4 min

Vulnerabilities: the central issue of governance

Vulnerability researchers present very disparate realities—from simple enthusiasts to true professionals and to criminal organisations. How are the vulnerabilities they discover processed and exploited? What is the role of brokers? And what governance applies to this sometimes very lucrative activity? Is it effective at the international level?

Fabrice Deblock

Fabrice Deblock is a journalist specialising in the major issues related to the digital transformation of companies and sustainable development. For seven years he was editor-in-chief of the Journal du Net Solutions. He now works as an independent journalist with a number of media (Usine Digitale, Alliancy, Le Moniteur, Rocking Robots, Grand Paris Durable, etc.). He also leads round tables and workshops on his favourite subjects.

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The profile of vulnerability researchers is very varied. They can be people who are passionate about computers and want to improve the security of the tools they use on a daily basis, or developers who are involved in an open source community and contribute to the evolution of a given software solution. Their action is mostly disinterested.

Others manage to generate some additional income from their activity, or even make a living from it almost entirely, thanks in particular to bug bounty platforms such as HackerOne, YesWeHack and Yogosha, which provide a very serious framework for this activity. 

The vulnerability research sector has become much more professionalised in recent years. Specializations have appeared, particularly around mobile, hardware, embedded technologies, Bluetooth, IoT… And the more specialised it is, the more valuable the strength of a crowdsourced platform is,” says Rayna Stamboliyska, author of “La face cachée d’Internet” [The hidden face of the Internet] published by Larousse.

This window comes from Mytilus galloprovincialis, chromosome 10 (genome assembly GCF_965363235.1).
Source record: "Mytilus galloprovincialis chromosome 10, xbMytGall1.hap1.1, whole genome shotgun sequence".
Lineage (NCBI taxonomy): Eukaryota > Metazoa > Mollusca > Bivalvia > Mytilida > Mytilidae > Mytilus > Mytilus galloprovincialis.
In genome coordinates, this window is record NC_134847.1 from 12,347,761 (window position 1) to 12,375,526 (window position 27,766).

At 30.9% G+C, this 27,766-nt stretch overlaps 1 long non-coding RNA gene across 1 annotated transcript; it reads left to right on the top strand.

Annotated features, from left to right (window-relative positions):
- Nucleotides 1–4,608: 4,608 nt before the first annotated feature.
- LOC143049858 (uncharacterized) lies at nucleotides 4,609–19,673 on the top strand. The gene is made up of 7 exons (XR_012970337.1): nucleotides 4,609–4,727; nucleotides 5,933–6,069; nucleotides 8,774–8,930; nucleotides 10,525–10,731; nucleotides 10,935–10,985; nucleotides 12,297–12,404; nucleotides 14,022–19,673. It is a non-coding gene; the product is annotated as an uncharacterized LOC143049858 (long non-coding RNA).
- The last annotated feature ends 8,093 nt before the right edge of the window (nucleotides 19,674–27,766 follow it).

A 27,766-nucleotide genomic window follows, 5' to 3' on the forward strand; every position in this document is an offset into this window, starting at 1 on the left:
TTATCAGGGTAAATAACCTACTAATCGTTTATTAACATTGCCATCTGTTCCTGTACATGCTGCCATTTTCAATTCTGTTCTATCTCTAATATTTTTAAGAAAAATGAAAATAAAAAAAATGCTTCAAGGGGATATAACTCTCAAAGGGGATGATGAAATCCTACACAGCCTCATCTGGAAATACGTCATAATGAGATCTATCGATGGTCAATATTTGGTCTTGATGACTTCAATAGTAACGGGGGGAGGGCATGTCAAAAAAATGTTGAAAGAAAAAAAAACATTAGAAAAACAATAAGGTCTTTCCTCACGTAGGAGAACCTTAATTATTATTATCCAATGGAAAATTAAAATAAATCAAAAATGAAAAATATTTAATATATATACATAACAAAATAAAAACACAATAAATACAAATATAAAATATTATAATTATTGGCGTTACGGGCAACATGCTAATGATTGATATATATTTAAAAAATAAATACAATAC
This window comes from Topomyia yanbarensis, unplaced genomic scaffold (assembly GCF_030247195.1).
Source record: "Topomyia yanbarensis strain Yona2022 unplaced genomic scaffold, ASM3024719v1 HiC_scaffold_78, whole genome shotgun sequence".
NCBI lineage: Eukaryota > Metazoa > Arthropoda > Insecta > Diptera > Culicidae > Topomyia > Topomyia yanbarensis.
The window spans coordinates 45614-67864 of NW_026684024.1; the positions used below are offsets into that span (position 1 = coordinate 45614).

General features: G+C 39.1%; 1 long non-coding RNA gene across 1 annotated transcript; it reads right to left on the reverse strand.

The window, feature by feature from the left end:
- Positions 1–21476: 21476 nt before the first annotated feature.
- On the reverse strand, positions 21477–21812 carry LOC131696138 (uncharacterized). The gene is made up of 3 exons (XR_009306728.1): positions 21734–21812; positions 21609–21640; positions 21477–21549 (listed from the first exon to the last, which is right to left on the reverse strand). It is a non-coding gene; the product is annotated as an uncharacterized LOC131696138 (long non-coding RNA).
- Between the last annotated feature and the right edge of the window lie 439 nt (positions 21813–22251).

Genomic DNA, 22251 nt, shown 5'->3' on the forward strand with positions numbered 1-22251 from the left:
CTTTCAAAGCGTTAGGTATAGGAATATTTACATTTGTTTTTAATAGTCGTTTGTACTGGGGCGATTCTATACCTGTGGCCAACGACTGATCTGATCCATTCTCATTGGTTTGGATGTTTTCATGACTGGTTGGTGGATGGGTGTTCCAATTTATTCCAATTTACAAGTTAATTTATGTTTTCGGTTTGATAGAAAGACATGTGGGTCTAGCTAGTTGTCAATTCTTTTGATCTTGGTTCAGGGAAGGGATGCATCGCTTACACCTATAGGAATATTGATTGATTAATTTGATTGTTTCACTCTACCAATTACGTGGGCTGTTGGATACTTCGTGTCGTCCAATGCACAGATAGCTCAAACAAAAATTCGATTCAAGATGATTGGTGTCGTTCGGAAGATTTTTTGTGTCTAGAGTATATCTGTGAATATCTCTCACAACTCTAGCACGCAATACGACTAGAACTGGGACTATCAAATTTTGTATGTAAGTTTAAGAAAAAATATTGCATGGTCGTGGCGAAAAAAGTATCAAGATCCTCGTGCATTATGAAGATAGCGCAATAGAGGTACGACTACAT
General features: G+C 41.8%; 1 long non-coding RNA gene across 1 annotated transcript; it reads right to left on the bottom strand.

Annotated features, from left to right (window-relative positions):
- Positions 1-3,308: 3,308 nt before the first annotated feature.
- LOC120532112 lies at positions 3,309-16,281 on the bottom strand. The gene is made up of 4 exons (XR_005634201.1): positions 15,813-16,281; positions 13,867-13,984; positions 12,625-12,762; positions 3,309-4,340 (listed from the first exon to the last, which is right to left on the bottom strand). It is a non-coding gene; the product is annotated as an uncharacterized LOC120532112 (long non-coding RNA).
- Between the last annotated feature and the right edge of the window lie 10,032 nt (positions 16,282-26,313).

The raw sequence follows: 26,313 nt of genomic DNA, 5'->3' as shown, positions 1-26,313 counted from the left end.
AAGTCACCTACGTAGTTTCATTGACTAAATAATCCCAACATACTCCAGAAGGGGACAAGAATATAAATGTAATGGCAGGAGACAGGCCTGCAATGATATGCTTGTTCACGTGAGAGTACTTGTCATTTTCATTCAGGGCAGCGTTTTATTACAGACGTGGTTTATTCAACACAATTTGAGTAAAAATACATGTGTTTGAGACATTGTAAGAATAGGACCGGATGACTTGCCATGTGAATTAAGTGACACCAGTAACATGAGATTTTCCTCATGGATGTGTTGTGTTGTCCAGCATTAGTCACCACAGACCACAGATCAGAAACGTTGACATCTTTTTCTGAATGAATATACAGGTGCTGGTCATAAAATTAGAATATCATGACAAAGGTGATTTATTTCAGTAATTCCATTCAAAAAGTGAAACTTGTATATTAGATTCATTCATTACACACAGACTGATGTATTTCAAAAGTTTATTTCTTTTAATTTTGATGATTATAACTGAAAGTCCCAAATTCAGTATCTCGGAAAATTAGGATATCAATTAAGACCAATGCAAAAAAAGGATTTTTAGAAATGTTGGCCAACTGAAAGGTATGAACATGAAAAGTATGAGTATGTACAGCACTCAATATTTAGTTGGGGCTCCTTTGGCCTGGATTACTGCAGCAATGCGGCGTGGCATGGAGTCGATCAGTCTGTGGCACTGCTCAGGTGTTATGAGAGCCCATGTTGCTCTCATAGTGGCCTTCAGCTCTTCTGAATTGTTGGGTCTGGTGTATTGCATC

Brokers: grey area and opacity

Finally, some vulnerability researchers resell the flaws they have identified to brokers, without much thought as to what will become of their findings. The business model of these companies is to sell the discovered vulnerabilities to the highest bidder. The latter may, for example, be a state that will use it offensively against another state, or a cybercriminal organisation that will use it to spy on the activities of a large group or to extract money from it via ransomware.

The question of what happens to the vulnerabilities submitted to brokers is a real one. It remains a guess, but vulnerabilities are either bought by publishers to improve the security level of their solutions or exploited by offensive entities—such as states or criminal organisations—that use them for malicious purposes. The functioning of brokers is generally quite opaque,” says a market expert who prefers to remain anonymous.

Compared to the rewards offered by bug bounty platforms, the compensation grids of some brokers are very attractive. For instance, the site Zerodium offers a grid of up to 2 or 2.5 million dollars for zero-day vulnerabilities affecting Android or iOS, respectively. 

This vulnerability broker is ‘borderline’ because of the exchanges it allows and facilitates. In addition to the transparency responsibilities of states with regard to this type of platform, we also note that there seem to be few respondents when zero-day vulnerabilities affecting publishers’ products are found for sale at a broker,” wonders Rayna Stamboliyska.